insights | 15.09.2017

Protecting your WordPress site against the reset password WordPress vulnerability

wordpress password vulnerability

WordPress is an open source CMS, first developed back in 2003 as a way to enhance the typography of everyday writing. Since then, it’s grown into the largest self-hosted content management system used by millions of people daily. Our eCommerce development teams have extensive knowledge of the WordPress platform and have years of experience building bespoke websites and plug-ins to suit our clients needs. Get in touch to see how we can design, develop and market your new website today. WordPress vulnerability can be an issue however, but at Xigen we always make sure to be up-to-date with what’s going on.

How the WordPress vulnerability works

This WordPress vulnerability is caused by WordPress using untrusted data when the password reset e-mail functionality is triggered. In the code snippet below you can see where the issue begins.

if ( !isset( $from_email ) ) {
        // Get the site domain and get rid of www.
        $sitename = strtolower( $_SERVER['SERVER_NAME'] );
        if ( substr( $sitename, 0, 4 ) == 'www.' ) {
                $sitename = substr( $sitename, 4 );

        $from_email = 'wordpress@' . $sitename;

WordPress uses SERVER_NAME to get the hostname of the server and then build the emails from/return address, in this code snippet we can see how an attacker could exploit the WordPress vulnerability and attempt to gain access to another users account. Major web servers such as Apache are configured to use the hostname supplied by the HOST_HEADER, and because it is set on the client side any user can edit it. Because WordPress doesn’t verify the host is correct, it allows potential attackers to edit the from/return address of the password reset emails.

WordPress vulnerability user

How an attacker could exploit the WordPress vulnerability

This exploit allows the attacker to use one of three methods to intercept the password reset email. Only one method requires user interaction, and as it could provide an attacker with full control of an admin account it’s listed as a high-risk exploit. An attacker may attempt to access an account using one of the methods listed below…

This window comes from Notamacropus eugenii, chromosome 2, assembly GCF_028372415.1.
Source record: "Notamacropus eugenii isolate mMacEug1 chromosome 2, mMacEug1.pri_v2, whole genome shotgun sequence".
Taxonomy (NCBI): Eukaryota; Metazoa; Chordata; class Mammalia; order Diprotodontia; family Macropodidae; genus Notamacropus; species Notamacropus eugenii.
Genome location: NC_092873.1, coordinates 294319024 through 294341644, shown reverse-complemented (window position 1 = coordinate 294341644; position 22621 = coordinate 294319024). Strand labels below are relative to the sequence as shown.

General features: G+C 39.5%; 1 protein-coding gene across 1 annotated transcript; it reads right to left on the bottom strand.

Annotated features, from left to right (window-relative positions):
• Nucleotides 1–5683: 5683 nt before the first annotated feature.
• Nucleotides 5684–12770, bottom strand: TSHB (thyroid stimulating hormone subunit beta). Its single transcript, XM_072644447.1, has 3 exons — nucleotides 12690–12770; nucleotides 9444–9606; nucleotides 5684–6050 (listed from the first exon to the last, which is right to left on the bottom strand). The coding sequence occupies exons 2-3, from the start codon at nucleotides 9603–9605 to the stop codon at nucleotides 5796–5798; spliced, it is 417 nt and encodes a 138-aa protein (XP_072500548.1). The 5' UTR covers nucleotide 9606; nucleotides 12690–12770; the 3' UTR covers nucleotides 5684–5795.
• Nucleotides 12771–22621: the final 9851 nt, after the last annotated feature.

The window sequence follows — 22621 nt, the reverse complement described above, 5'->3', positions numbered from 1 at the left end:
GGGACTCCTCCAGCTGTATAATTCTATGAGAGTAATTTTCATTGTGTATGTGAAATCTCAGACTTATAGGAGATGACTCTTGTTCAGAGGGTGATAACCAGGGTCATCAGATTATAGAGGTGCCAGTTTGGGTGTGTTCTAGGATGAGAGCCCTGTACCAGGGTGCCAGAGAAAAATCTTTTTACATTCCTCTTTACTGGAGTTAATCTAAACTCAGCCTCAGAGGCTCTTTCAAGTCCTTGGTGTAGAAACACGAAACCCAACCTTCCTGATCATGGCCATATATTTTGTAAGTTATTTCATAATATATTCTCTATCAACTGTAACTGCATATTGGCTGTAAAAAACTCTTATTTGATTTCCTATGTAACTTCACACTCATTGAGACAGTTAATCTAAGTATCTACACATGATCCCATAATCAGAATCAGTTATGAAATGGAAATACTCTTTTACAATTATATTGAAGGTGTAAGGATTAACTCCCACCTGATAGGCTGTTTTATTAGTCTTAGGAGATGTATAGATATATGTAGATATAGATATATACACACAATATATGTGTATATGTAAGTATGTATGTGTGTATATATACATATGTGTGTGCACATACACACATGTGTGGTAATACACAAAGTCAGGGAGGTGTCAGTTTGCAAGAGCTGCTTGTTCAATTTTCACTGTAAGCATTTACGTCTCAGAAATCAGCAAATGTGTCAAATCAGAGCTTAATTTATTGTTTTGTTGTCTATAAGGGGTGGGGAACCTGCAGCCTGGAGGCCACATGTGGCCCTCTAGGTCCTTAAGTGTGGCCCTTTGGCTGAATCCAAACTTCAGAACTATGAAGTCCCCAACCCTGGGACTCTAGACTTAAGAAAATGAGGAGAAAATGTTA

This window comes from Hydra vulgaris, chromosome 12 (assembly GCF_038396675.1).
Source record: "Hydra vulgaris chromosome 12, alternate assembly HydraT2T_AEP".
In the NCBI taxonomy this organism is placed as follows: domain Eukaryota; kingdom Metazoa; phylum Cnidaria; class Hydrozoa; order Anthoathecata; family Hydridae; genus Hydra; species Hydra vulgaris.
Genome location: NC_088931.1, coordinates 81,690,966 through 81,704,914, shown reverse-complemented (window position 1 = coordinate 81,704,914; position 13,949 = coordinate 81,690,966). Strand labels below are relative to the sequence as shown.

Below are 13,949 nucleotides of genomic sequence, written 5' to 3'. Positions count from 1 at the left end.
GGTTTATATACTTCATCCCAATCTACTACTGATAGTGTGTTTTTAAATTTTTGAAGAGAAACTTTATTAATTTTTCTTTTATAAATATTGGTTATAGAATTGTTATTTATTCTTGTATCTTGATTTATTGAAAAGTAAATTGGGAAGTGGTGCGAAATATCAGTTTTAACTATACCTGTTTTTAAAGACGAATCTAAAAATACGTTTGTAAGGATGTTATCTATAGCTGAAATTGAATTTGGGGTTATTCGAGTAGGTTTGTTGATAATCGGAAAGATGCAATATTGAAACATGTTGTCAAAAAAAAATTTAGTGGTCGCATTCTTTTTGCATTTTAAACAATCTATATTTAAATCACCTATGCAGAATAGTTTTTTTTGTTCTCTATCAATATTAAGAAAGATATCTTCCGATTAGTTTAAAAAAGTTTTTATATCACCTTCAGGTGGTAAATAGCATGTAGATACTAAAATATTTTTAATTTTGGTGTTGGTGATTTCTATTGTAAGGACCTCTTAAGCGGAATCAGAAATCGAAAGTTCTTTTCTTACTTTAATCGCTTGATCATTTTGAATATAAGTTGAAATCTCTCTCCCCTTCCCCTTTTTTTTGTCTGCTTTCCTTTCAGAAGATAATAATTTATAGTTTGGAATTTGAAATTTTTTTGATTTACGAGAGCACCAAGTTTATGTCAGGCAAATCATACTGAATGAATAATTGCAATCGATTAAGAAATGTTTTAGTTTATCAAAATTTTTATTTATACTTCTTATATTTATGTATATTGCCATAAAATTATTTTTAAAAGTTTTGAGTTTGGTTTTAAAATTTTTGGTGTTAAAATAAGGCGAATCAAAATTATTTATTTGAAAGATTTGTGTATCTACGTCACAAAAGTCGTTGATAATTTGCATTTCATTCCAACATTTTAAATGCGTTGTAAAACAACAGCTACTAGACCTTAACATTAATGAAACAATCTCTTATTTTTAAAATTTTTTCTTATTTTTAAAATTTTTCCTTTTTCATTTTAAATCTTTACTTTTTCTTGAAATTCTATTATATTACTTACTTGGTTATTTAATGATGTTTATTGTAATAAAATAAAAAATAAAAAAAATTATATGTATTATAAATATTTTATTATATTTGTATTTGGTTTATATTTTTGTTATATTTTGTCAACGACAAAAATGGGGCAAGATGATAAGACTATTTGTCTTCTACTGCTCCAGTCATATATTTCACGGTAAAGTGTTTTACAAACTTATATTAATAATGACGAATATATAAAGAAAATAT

1. The attacker can perform a DoS attack on the victim’s email server, this could cause the user to exceed their disk quota and prevent the password reset email from reaching the victims email. This would cause it to bounce back to the from address, which the attack has been pointed to their email. This method requires no user interaction.
  2. An auto responder (Such as an Out of Office reply) might attach a copy of the email when it replies to the attackers from address, sending the password reset email and the reset link back to the attacker. Again, this method requires no user interaction.
  3. Finally, the attacker could send multiple password reset emails to the users account, potentially resulting in the user replying to the email asking for an explanation for the large amount of emails. Replying to the email would return the reset password email back to the attacker’s email address, providing them with the unique reset password link. For this method to work, it requires user interaction.

Is WordPress still safe, and how can I can prevent this happening?

WordPress is still safe to use, but it’s important to ensure you are running the latest version of WordPress and follow their latest news. WordPress continues to be the leading self-hosted content management system and that’s unlikely to change anytime soon. Roughly 28% of all websites online are using WordPress, so it still retains a huge portion of the market. As an open source project, WordPress enjoys regular updates and improvements. There is also a huge community of developers and editors who help to provide support for WordPress.

Unfortunately, at the time of writing this the WordPress vulnerability has not been patched by the WordPress team, so no official solution is available. As a temporary fix, we recommend you enable UseCanonicalName on your server configuration, this will force the SERVER_NAME to use the static value, preventing an attacker from updating it. If you’re using shared hosting you may need to get in touch with your account manager for further guidance.

Read more about UseCanonicalName here.

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